- Doctors may copy information from a prior note or visit and paste it into a new note or visit (known as “cloning”), making changes where appropriate or documenting by exception. This may result in irrelevant over-documentation, and the patient may appear to have more or less complex problems since the prior encounter. By substituting a word processor for the doctor’s thoughtful review and analysis, the narrative documentation of daily events and the patient’s progress may be lost, thereby compromising the record of the patient’s course. The quality of notes and documentation may be further compromised by the use of templates.
- The computer may become a barrier between the doctor and the patient. When the doctor fills in a computer template, it may divert attention from the patient, limit interactive conversation, and restrict creative thinking. This may depersonalize and weaken the doctor-patient relationship. The computer’s location in the office is an important ergonomic consideration; i.e., the location of electrical outlets shouldn’t force you to sit with your back to the patient.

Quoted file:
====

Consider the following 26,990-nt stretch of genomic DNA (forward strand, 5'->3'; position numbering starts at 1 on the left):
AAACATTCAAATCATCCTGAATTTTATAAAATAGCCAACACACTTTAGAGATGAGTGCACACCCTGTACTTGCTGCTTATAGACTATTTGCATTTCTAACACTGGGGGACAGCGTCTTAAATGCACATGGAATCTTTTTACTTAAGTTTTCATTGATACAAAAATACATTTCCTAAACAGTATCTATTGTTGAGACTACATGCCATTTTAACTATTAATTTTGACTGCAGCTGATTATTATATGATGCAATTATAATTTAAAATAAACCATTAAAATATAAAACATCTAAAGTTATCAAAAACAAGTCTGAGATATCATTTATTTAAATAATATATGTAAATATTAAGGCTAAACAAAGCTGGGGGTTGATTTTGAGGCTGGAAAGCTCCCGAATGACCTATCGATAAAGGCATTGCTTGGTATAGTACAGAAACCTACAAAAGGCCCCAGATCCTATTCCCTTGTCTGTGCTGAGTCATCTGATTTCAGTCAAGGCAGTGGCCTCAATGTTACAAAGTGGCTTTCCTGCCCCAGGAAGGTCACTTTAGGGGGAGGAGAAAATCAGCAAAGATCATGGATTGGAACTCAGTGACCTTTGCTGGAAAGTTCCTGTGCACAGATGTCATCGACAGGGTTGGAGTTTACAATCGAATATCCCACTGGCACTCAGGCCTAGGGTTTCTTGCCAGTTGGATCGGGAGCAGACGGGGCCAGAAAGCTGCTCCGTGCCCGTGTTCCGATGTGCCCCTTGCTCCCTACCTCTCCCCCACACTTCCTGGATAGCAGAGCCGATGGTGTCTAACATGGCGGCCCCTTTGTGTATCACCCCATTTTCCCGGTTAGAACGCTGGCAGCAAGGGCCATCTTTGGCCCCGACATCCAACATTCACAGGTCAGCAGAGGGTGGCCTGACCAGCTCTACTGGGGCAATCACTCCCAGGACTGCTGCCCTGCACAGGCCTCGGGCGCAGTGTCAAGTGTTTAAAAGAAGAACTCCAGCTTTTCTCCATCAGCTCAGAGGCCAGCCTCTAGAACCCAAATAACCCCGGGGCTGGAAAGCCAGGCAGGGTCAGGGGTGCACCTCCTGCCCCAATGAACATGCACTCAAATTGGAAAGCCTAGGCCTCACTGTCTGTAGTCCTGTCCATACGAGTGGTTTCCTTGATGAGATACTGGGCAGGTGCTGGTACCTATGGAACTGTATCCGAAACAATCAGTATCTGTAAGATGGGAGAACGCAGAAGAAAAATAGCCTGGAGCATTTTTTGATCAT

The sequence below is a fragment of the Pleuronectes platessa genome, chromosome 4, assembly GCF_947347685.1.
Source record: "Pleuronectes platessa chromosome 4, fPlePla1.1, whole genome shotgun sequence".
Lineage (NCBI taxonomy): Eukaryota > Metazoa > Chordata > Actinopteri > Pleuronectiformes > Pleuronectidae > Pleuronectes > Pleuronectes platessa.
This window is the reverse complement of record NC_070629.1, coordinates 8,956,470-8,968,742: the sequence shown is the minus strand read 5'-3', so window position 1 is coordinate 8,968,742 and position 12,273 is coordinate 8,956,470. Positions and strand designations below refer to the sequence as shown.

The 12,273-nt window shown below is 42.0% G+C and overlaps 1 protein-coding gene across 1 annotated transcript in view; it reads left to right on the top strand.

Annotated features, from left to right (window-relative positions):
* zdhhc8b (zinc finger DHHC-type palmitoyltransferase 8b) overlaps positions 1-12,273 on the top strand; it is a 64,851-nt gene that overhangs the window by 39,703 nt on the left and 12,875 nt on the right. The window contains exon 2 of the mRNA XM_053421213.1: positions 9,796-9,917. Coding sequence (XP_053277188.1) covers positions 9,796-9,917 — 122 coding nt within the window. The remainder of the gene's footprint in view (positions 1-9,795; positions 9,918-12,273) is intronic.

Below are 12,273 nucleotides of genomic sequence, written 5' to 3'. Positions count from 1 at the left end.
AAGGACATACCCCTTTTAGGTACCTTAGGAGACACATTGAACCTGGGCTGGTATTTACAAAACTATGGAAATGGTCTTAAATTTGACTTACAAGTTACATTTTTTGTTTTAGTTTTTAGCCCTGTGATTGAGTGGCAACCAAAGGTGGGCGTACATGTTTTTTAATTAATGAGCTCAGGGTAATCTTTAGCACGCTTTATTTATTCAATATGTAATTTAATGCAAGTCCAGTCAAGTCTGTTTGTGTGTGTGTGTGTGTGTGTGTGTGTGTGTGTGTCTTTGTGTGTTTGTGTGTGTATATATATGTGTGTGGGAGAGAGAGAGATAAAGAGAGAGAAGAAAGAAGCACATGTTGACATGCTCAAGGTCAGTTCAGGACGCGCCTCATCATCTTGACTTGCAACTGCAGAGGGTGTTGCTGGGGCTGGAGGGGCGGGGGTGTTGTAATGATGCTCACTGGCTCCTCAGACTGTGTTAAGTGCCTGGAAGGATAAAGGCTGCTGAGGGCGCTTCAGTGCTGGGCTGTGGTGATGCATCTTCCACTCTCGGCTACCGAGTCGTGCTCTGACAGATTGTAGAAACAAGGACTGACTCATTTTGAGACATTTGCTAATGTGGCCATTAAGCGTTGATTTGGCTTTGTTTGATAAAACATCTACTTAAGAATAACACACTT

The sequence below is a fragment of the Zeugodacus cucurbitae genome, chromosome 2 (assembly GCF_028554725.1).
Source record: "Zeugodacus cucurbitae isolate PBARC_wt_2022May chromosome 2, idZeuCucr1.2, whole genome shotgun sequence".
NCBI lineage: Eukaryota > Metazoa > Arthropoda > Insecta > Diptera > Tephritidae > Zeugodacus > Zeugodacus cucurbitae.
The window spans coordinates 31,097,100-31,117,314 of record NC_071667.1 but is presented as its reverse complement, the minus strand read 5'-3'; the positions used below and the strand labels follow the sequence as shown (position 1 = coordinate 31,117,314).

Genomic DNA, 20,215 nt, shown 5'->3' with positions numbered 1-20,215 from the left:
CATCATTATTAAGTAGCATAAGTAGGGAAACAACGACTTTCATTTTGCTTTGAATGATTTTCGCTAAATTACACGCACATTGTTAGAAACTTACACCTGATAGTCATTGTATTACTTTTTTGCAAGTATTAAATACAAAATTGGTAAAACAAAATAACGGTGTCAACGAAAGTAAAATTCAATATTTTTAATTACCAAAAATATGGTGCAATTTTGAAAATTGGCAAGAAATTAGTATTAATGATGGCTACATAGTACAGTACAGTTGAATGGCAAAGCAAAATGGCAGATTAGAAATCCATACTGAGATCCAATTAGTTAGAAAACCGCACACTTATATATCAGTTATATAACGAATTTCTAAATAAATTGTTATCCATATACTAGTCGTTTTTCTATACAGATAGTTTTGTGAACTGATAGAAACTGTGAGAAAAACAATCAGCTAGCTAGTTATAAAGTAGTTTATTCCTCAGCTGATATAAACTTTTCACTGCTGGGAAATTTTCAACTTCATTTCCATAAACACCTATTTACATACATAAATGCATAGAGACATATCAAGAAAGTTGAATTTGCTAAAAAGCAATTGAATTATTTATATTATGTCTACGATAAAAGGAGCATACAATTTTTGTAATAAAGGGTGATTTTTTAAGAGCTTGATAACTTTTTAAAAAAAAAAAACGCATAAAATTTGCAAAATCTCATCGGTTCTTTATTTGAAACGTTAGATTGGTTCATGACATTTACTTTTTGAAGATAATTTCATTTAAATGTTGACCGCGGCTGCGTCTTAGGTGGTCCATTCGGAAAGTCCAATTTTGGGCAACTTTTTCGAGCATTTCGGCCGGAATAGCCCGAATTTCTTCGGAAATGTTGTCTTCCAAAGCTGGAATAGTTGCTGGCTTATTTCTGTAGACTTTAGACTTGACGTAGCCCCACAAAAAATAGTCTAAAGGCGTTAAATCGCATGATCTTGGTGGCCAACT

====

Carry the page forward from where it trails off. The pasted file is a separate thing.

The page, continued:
Many EMRs autopopulate fields in the history and physical (H&P) (from data derived from data fields in a prior H&P) and in procedure notes (from personalized or packaged templates). While over-documentation may facilitate billing, entering erroneous or outdated information may increase liability. For example, an internist was deposed, and his EMR was the medical record. Some of the autopopulated fields contained obviously wrong information. At deposition, the plaintiff’s attorney asked these questions:
a. “So is the information in this record accurate or not?”
b. “Do you bother looking at your records?”